This week’s personal responsibility award goes to Rich Mogull for his excellent point-for-point response to Robert Carr, Heartland CEO, blame-it-on-the-QSA interview with CIO Magazine.  (If you need a summary read Michael Farnum’s notes at Computerworld.)

I fully support Bob Carr, who in 2007 was given the E&Y Entrepreneur of the Year award.  I think he is an innovator who took the unfortunate data breach and used it as a chance to evangelize for not just stricter but smarter data security controls.  I was happy to read about his implementation of end-to-end encryption in an effort to further thwart the carders.

What I don’t support is when people blame others for their problems.  A good leader knows to take responsibility for the actions of the actions of those they manage.  I find it disappointing that such a leader would bow to the blame-game and not just say, ‘Hey, we had a problem, we are fixing it, let’s move on.’

Perhaps it is something he must say legally, or perhaps he will never trust an external auditor again (financial or technical), but I must ask the same statement that Rich does.

As the CEO of a large public company you clearly understand the role of audits, assessments, and auditors. You are also fundamentally familiar with the concepts of enterprise risk management and your fiduciary responsibility as an officer of your company. Your attempts to shift responsibility to your QSA are the accounting equivalent of blaming your external auditor for failing to prevent the hijacking of an armored car.

Rich furthers this point by saying:

The role of your QSA is to assure your compliance with the standard, not secure your organization from attack. Their role isn’t even to assess your security defenses overall, but to make sure you meet the minimum standards of PCI.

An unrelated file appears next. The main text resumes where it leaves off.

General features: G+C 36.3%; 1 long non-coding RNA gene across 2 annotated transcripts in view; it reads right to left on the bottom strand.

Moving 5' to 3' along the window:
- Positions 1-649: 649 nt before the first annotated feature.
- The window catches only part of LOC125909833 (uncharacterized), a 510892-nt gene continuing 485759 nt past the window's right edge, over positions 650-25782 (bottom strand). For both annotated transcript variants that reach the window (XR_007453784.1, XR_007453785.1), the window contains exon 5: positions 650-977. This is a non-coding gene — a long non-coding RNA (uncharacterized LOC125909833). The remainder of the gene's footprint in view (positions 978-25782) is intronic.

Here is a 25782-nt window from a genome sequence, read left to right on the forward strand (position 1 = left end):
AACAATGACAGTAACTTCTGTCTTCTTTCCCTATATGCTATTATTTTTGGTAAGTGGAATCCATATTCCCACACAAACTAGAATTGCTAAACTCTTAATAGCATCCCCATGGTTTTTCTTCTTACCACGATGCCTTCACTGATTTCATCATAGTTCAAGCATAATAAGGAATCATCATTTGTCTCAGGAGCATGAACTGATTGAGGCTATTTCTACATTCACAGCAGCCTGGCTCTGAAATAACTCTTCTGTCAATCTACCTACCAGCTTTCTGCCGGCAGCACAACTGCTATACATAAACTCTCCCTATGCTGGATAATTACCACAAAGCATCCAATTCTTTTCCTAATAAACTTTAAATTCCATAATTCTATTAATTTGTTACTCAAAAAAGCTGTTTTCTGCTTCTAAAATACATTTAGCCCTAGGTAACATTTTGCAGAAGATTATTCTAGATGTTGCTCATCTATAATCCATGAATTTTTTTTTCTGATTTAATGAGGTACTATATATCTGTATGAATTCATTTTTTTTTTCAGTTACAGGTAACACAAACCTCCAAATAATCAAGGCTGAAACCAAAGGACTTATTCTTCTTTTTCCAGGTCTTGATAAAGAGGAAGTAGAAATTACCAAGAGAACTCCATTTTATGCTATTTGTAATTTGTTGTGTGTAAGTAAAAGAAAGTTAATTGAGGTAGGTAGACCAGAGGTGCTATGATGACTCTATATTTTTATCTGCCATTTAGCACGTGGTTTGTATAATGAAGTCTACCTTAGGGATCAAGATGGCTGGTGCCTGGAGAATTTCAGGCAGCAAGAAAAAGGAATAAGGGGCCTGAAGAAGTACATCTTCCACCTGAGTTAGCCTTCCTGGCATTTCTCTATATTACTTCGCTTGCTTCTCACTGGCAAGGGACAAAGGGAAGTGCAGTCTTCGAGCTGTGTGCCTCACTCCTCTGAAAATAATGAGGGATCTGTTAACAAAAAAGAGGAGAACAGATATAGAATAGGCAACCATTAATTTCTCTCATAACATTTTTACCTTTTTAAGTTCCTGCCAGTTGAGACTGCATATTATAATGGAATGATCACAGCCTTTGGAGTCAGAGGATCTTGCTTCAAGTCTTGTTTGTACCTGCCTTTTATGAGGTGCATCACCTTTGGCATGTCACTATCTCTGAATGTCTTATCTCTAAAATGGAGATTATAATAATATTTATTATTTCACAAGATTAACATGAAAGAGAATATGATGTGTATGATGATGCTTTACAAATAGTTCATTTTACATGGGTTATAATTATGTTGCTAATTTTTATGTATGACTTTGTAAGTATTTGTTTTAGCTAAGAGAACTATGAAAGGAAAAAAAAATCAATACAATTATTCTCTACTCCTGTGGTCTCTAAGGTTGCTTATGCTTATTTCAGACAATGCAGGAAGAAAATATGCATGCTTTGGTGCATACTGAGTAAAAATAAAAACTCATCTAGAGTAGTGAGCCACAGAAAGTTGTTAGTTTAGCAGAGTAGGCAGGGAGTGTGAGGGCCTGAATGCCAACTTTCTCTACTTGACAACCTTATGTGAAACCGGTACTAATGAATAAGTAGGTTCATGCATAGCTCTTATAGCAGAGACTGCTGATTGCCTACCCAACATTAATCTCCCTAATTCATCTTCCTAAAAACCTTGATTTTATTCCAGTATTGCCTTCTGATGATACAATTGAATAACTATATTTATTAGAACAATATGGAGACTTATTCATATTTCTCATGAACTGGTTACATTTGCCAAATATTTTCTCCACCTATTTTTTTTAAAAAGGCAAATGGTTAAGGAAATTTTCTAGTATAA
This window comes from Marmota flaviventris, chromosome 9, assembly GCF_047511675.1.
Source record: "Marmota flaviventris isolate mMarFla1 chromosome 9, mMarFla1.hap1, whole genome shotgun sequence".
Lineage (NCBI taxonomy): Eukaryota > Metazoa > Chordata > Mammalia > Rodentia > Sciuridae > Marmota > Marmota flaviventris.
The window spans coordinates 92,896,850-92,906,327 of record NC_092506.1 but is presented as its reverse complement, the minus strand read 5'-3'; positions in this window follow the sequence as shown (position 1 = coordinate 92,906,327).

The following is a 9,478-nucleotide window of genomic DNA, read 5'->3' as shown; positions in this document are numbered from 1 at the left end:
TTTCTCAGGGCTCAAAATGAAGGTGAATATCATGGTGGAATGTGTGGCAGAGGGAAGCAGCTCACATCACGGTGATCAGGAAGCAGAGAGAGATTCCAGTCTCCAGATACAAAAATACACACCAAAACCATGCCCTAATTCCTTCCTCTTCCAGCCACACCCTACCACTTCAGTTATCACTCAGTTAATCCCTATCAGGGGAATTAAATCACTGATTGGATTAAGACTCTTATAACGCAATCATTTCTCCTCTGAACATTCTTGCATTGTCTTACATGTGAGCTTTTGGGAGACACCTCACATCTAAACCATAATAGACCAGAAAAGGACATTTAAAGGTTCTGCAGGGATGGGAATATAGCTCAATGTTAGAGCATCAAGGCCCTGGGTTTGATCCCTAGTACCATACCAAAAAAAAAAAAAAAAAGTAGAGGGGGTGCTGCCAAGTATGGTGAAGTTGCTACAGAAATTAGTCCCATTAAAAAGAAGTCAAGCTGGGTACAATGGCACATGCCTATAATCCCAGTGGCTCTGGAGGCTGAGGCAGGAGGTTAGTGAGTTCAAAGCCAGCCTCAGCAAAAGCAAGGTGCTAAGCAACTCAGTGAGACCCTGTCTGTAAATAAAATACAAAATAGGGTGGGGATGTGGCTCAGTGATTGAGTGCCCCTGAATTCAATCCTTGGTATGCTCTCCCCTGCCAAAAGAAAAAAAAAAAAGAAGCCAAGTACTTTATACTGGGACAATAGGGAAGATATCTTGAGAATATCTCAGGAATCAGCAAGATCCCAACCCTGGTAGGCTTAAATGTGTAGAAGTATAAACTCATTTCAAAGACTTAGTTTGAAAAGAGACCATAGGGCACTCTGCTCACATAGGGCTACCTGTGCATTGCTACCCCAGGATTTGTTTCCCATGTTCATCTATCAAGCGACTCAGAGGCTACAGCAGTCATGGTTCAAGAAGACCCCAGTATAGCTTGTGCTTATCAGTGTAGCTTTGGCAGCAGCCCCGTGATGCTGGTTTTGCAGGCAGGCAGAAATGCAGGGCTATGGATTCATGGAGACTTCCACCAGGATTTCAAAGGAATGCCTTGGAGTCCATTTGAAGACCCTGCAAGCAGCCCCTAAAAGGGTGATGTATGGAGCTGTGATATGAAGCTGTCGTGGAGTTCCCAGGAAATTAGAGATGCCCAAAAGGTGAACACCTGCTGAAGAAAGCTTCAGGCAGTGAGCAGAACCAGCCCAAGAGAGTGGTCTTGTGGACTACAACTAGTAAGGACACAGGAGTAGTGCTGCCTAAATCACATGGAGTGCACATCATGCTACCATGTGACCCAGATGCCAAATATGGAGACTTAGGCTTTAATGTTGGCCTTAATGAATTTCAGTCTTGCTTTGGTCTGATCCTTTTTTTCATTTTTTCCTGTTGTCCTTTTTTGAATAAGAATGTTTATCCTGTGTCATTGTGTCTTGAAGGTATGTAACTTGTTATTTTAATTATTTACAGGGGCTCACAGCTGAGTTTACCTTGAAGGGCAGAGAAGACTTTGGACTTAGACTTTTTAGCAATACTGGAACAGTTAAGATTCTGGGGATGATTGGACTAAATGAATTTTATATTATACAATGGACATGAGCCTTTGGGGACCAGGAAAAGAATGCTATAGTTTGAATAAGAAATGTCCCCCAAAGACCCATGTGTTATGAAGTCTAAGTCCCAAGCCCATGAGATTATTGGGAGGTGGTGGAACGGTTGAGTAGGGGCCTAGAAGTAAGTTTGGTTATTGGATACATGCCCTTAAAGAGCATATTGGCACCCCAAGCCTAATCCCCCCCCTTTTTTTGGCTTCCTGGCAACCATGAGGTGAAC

If we look at the 10 Fallacies of PCI and read the 10 Myths of PCI [PDF] direct from the PCI SSC, you can see Myth #4 says, “PCI will make us secure”. I’m not sure how much clearer one can say it.

Successful completion of a system scan or assesssment for PCI is but a snapshot in time. Security exploits are non-stop and get stronger every day, which is why PCI compliance efforts must be a continuous process of assessment and remediation to ensure safety of cardholder data.

I am not saying the QSA did or did not do their job.  I do not know the facts surrounding the case and thus cannot speculate.  What I do know is that, either way, the QSA obtained their information from the corporate IT professionals.  In fact a major validation step is that of interviewing internal staff.  It it through these interviews and inspection of various devices and configurations that the QSA determines the scope of the assessment and the security of an organization.

In fact the Verizon DBIR report noted situations where a company may have security controls in place but do not monitor them over time.  The QSA examines the settings and processes of an organization at a point in time, but is not there every day to ensure these processes are performed.

The apparent ineffectiveness of event monitoring and log analysis continues to be somewhat of an enigma. The opportunity for detection is there; investigators noted that 66 percent of victims had sufficient evidence available within their logs to discover the breach had they been more diligent in analyzing such resources. Though lower than in previous years (it was 82 percent from 2004 to 2007), this finding still suggests that realized effectiveness remains much lower than potential effectiveness.

Rich points out a very important part of personal responsibility.

It is unfortunate that your assessors were not up to date on the latest electronic attacks, which have been fairly well covered in the press. It is even more unfortunate that your internal security team was also unaware of these potential issues, or failed to communicate them to you (or you chose to ignore their advice).

Regardless of where the blame falls in this situation, it’s the responsibility of a leader to say ‘mia culpa’ and move on.  I think Bob made excellent use of the media attention to drive technology in the right direction to stem the spread of payment-card data compromise.  I hope he is remembered for his leadership and not his blame of others.